New ACS lung cancer screening guidelines with LD Lung Scans significantly increase eligibility

New ACS lung cancer screening guidelines significantly increase eligibility

The American Cancer Society (ACS) has released an updated lung cancer screening (LCS) guideline, significantly increasing eligibility and bringing it into concordance with the U.S. Preventive Services Task Force’s (USPSTF) recommendation released in 2021.

Published November 1 in CA: A Cancer Journal for Clinicians, the new guidance expands eligibility to include five million more U.S. adults compared to the previous 2013 recommendation, the ACS said. It urges yearly screening for lung cancer via low-dose CT (LDCT) exams for people aged 50 to 80 years old who are current or former smokers and have a 20-year or greater pack-year history.

“This updated guideline continues a trend of expanding eligibility for lung cancer screening in a way that will result in many more deaths prevented by expanding the eligibility criteria for screening to detect lung cancer early,” Dr. Robert Smith, senior vice president, early cancer detection science at the ACS and lead author of the lung cancer screening guideline report said in a press conference. “Recent studies have shown extending the screening age for persons who smoke and formerly smoked, eliminating the ‘years since quitting’ requirement and lowering the pack per year recommendation could make a real difference in saving lives.”

Lung cancer is the overall leading cause of cancer death in the United States and is the second most frequently diagnosed malignancy in both men and women, according to the ACS. This year, the society estimates that 238,340 new cases of lung will be diagnosed and about 127,070 people will die from the disease.

To update its guidance, the ACS used data from a systematic review of lung cancer screening with LDCT that was performed in 2021 for the USPSTF by the Research Triangle Institute (RTI) International-University of North Carolina at Chapel Hill Evidence‐based Practice Center. Its 2023 recommendation differs from the previous 2013 version in the following ways:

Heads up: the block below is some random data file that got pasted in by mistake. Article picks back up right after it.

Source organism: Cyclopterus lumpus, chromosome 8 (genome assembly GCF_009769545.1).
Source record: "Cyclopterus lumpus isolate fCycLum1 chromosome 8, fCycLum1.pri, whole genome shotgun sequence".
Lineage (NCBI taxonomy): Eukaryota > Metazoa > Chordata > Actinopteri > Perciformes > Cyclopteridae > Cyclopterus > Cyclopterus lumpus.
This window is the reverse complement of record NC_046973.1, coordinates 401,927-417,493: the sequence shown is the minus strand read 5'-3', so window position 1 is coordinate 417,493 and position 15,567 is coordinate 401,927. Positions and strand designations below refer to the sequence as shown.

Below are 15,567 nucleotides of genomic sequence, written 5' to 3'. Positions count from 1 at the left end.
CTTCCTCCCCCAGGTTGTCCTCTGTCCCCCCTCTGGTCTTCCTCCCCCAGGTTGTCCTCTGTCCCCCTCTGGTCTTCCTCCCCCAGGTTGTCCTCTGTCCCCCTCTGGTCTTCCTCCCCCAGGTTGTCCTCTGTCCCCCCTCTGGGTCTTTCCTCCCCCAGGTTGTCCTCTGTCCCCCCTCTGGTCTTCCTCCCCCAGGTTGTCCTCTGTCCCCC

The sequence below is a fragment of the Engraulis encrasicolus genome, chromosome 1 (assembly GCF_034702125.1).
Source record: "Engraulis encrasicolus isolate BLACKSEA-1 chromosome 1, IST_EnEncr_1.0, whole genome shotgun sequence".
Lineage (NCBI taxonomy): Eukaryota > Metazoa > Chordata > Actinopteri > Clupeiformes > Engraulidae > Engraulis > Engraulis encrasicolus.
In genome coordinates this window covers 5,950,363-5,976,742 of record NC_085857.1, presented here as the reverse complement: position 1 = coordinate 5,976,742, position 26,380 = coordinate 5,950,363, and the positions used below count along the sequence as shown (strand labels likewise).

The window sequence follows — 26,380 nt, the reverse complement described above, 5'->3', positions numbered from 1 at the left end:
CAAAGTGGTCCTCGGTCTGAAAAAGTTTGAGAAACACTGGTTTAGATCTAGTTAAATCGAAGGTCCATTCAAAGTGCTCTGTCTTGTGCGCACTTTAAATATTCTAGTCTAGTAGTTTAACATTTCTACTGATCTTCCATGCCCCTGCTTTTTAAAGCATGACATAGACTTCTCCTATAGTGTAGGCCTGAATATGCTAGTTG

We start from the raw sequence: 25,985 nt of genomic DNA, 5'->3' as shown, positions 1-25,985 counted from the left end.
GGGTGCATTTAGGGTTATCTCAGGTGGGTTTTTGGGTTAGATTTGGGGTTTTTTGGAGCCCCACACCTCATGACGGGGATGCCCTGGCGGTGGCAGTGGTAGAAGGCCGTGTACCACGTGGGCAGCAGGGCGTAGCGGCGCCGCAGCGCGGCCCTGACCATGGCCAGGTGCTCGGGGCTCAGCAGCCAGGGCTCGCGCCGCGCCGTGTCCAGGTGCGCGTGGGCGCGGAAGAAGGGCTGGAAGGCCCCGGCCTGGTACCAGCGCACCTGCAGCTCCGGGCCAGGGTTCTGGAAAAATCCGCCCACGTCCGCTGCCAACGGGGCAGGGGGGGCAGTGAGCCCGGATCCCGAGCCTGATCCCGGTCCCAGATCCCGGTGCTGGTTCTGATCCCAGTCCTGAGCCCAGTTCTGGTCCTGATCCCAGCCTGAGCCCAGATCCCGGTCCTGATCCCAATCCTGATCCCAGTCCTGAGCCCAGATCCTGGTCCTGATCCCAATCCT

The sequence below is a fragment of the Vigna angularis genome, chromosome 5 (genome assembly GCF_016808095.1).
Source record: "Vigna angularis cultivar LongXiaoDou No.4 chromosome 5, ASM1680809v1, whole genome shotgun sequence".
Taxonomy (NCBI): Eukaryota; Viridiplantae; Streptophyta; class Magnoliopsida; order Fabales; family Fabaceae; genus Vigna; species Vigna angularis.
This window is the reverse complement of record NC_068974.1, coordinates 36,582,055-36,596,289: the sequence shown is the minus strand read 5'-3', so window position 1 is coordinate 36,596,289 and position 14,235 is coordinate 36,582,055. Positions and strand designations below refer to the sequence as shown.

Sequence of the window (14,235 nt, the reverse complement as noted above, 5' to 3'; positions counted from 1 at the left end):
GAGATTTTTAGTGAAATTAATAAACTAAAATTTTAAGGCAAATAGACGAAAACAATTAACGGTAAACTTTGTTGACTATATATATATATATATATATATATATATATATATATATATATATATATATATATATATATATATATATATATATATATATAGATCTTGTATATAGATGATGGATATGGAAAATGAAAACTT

Differences in ACS 2023 lung cancer screening guidance compared with 2013
Factor 2013 recommendation 2023 recommendation
Age for eligibility 55 to 74 years 50 to 80 years
Pack-year history 30+ 20+
Years since quitting ≤ 15 No longer required for screening

The society also stressed that adults with health conditions that limit life expectancy or affect their ability or willingness to get lung cancer treatment if diagnosed should not be screened for the disease.

“The principal benefit of LCS is a reduction in lung cancer‐specific deaths,” the ACS noted. “[Randomized controlled trials] have provided a foundation of evidence that LCS with LDCT is efficacious, and the diagnostic accuracy studies support that it has high sensitivity and acceptable specificity for the early detection of lung cancer in persons judged to be at high risk due to smoking history.”

Quitting smoking is key to reducing lung cancer risk, and efforts should be made to support individuals in this endeavor, Smith said.

“The good news is our research shows the number of new lung cancer cases diagnosed each year continues to decrease, partly because more people are quitting smoking (or not starting),” he noted. “The number of deaths from lung cancer continues to drop as well, due to fewer people smoking and advances in early detection and treatment, but we still have to do better. This updated guideline is a step in the right direction.”

The complete guidance can be found here.